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Good Laboratory Practices

Development – To define detail, scope and purpose.

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Training participants will gain a basic understanding of Good Laboratory Practices and their applications within food safety and quality systems. Basic knowledge competency will be verified through successful completion of the accompanying Good Laboratory Practices assessment activity. Basic skill competency can be verified through the Good Laboratory Practices competency checklist available as a resource for this training activity.

Key Definitions For Good Laboratory Practices
- Good Laboratory Practices or GMP: Good Laboratory Practice include the developed, documented and implemented processes and conditions under which analytical laboratory activities are planned, performed, monitored, recorded, and reported.
- Proficiency Testing: An evaluation of the ability of a laboratory to achieve a correct test result when compared with at least 1 other laboratory in which more than 1 similar sample is periodically sent to more than 1 laboratory for analysis. Outcomes of each laboratory’s testing results are compared with those of other laboratories in the group.
- Reagent: A reagent is a substance or compound that is added to a system in order to bring about a chemical reaction or is added to see if a reaction occurs. Such a reaction is used to confirm the presence of another substance.
- Standard Operating Procedures or SOP: Established procedure or set of procedures to be followed in carrying out a given operation or in a given situation.
- Verification: The act of reviewing, inspecting, testing, checking, auditing, or otherwise establishing and documenting whether items, processes, services, or documents conform to specified requirements.

Good Laboratory Practices Development
When considering the development, documentation and implementation of Good Laboratory Practices within food safety and quality management systems, the following information should be considered to ensure effective outcomes:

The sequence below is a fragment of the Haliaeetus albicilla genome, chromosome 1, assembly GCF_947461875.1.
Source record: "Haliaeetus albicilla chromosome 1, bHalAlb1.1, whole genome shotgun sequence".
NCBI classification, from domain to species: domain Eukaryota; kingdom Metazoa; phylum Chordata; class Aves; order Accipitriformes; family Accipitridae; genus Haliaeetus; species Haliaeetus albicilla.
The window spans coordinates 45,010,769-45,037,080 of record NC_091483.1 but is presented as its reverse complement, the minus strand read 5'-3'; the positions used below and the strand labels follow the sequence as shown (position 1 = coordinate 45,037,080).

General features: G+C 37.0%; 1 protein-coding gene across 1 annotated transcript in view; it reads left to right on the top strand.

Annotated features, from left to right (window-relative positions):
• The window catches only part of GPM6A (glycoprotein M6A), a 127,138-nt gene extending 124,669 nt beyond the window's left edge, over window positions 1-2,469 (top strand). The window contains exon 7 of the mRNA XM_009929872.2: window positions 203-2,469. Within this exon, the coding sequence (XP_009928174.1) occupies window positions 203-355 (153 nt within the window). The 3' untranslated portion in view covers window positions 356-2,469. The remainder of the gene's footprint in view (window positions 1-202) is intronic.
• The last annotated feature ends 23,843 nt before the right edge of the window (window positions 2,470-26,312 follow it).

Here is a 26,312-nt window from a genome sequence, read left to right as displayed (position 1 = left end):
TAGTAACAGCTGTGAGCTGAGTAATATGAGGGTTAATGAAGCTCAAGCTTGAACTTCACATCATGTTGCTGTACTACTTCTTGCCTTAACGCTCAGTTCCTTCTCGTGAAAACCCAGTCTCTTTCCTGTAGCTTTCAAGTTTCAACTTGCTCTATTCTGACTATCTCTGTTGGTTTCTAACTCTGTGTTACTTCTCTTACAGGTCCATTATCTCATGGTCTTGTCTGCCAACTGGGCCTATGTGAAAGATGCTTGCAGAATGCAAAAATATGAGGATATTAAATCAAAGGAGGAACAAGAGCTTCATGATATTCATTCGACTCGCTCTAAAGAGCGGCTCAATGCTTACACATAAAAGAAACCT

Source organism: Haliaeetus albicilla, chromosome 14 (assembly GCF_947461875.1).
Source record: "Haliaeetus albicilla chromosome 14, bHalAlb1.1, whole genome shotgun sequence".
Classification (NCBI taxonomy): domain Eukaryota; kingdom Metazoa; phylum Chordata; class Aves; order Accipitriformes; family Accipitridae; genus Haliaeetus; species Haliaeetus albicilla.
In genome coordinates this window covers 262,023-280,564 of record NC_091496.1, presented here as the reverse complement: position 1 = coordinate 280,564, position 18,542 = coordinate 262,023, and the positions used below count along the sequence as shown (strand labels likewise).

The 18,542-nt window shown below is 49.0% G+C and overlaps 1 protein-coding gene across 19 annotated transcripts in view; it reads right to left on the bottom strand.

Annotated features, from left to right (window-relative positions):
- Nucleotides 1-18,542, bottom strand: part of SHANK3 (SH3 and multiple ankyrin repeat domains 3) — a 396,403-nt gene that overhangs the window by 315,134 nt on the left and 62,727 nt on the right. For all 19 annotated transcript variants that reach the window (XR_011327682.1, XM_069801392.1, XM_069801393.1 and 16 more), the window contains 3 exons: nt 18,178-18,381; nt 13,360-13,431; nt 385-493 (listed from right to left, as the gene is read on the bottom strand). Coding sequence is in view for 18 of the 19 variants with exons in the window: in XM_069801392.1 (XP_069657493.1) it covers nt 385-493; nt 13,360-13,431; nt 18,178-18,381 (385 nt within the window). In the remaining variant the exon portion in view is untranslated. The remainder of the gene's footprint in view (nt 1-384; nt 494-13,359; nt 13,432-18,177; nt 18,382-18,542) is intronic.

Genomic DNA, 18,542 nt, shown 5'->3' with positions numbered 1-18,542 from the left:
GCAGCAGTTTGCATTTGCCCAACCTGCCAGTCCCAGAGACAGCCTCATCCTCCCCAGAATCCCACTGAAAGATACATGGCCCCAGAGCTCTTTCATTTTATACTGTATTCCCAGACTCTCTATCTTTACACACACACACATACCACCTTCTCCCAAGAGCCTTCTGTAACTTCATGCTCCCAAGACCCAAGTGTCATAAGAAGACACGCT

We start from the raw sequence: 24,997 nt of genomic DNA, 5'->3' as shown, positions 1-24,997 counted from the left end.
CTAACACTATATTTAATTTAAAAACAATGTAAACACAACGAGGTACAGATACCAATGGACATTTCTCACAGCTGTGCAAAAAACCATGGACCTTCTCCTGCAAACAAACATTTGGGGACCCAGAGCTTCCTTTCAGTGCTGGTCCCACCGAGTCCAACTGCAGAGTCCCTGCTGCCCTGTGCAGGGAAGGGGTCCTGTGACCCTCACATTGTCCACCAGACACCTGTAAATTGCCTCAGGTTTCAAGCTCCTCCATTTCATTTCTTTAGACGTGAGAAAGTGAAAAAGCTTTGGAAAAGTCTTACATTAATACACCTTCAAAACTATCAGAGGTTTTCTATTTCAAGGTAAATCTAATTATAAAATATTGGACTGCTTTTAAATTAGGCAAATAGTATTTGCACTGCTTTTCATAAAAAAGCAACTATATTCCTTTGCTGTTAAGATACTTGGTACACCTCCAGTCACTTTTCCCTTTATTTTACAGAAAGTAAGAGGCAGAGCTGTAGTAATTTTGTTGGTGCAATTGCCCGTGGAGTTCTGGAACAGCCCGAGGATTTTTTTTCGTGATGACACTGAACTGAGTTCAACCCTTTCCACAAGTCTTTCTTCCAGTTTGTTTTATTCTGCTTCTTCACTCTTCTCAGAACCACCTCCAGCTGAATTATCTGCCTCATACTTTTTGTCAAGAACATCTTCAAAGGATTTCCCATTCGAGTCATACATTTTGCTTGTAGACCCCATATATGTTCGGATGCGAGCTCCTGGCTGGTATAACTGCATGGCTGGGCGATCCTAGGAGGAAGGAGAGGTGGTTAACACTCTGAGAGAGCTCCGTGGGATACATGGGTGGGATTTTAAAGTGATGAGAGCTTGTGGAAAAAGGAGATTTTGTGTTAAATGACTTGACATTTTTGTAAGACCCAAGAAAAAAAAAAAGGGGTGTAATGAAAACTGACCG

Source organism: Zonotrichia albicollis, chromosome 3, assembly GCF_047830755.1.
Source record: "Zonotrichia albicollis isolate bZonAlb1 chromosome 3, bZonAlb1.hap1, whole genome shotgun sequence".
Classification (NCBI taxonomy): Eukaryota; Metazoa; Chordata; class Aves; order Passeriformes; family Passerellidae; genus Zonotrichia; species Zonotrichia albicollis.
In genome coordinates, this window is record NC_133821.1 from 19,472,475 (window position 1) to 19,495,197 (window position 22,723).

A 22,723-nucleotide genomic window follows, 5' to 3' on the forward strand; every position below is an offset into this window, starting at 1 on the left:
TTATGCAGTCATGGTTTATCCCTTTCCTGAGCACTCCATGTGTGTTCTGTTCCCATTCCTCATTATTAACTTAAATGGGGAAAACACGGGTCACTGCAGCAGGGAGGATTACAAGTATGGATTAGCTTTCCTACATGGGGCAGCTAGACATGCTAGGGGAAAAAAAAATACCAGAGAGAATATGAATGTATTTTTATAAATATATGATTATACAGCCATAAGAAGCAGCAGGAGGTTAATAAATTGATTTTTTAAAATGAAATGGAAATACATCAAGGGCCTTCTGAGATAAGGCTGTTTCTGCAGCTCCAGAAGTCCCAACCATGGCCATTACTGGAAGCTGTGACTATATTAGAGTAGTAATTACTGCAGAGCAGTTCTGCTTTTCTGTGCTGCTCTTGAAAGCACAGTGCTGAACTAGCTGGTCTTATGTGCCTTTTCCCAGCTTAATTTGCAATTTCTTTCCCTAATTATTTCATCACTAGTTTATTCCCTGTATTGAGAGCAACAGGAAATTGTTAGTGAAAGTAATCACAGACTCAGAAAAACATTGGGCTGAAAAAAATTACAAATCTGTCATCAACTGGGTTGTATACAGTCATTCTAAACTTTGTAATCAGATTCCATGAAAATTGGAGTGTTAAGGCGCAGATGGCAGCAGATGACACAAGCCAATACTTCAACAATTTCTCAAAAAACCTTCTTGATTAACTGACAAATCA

About Good Laboratory Practices
It is not uncommon for food businesses to conduct their own testing of raw ingredients, work in progress or finished products, particularly for testing against microbiological or chemical criteria. It is important that these and other related activities do not have an impact upon the safety of the foods being produced onsite, and that the results are accurate. It is also important to ensure that any contracted laboratory services are also operating within the confines of established Good Laboratory Practices.

Good Laboratory Practices commonly include requirements for:
- Organization Structure and Personnel;
- Laboratory Quality Assurance Program;
- Facilities and Amenities;
- Laboratory Testing Equipment and Materials;
- Test Systems;
- Test and Reference Items;
- Standard Operating Procedures;
- Reporting of Testing Results;
- Storage of Testing Records and Reports.

Organizational Structure and Personnel
Systems should be developed, documented and implemented to ensure appropriate outcomes regarding the organisational structure covering the scope and purpose of the laboratory facility. This should ideally include a defined organisational structure showing reporting channels and clear definition of requirements for the covering of absences within key positions. Position descriptions should also be developed, displaying clear nominations for the qualifications and experience of key personnel participating within laboratory activities.

Management responsibilities should be defined to include requirements for:
- Ensuring that qualified personnel, appropriate facilities, equipment, and materials are available;
- Maintaining a record of the qualifications, training, experience and job description for each professional and technical individual;
- Ensuring that personnel clearly understand the functions they are to perform and, where necessary, provide training for these functions;
- Ensuring that health and safety precautions are applied according to relevant regulations;
- Ensuring that appropriate Standard Operating Procedures are developed, documented, implemented and followed;
- Ensuring that there is a Quality Assurance Program with designated personnel;
- Maintaining copies of all laboratory testing plans;
- Maintaining a historical file of all Standard Operating Procedures;